edited title: How do countries deal with large scale long term unemployment deal with it
It is donning on many of us in the US that our unemployment issue isn’t going to get better.
No net jobs created in the last 10 years (most decades see 20-40% growth in net jobs)
Roughly 7 million jobs lost in the recession
The equivalent of 3 million jobs lost by bussing full timers down to part time
It takes 100k jobs a month just to keep up with population growth
So large numbers of us who were used to or were planning on living independently with dignity have to give that up.
So in countries where 20% unemployment/underemployment is normal (which is what the US is at with about 30 million unemployed or underemployed), what do people do?
Do they live in group homes, live with family, live in tent cities, or what?
What do countries that have had decades to figure out how to deal with these problems do?
Apparently I had the title correct the first time. Nevermind.
I had a GD thread back in December of 2008 that may be relevant. The Usual Suspects just kept insisting that “the market will provide”.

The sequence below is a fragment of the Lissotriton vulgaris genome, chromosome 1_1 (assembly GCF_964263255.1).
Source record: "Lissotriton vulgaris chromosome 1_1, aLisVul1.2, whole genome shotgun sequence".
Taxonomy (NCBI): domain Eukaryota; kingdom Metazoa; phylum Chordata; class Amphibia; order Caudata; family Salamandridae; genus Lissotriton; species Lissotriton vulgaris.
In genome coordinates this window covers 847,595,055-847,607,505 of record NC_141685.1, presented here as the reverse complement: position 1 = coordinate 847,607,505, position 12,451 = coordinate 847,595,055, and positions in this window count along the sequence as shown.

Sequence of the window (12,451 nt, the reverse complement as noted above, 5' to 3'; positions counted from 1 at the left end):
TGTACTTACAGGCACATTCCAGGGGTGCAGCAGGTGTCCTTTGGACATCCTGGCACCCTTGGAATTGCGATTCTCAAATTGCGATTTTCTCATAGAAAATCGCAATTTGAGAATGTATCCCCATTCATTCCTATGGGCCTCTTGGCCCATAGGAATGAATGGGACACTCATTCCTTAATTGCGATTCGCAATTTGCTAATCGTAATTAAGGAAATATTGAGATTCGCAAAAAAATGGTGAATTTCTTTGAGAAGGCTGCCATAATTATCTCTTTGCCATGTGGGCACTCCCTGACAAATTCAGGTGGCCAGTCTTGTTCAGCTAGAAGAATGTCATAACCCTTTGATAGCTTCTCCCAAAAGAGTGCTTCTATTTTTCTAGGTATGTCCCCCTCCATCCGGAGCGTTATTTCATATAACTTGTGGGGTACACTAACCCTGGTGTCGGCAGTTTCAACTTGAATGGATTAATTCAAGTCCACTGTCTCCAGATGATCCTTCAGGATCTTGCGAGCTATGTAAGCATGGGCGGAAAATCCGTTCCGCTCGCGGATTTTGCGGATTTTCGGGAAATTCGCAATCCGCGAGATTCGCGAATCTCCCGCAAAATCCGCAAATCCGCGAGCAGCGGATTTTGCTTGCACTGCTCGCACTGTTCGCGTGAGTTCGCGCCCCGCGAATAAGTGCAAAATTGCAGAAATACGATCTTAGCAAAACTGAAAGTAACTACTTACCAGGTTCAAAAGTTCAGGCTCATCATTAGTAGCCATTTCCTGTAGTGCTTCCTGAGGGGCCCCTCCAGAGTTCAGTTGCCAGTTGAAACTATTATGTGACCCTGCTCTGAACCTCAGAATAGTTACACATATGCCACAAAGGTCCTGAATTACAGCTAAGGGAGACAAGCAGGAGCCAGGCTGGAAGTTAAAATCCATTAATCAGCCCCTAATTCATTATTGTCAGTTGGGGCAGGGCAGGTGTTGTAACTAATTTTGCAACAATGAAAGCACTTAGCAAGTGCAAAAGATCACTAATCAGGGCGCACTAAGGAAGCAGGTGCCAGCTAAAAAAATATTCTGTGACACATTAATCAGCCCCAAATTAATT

People work under the table (it’s only semi-under the table, as you need to hit a certain level of employment before having to report it, the level being defined both in yearly-worked-hours and in income amount)
people sign up for courses, masters, diplomas, additional languages,
people go abroad where the jobs are
people set up their own business
there is no stigma associated with sharing housing…
eventually, things got better for Spain; now they’ve gotten worse again but people hadn’t forgotten last time’s strategies. The “no stigma associated with sharing housing (with flatmates or relatives)” alone can make a huge difference. Before that previous unemployment slump, short contracts and periods of unemployment had a negative stigma; now they don’t, because so many of us have had things like that paragraph in my resume reading “August 1998-June 2000: short-term contracts in several companies. Lab technician, ESL teacher, sciences teacher, logistics assistant.”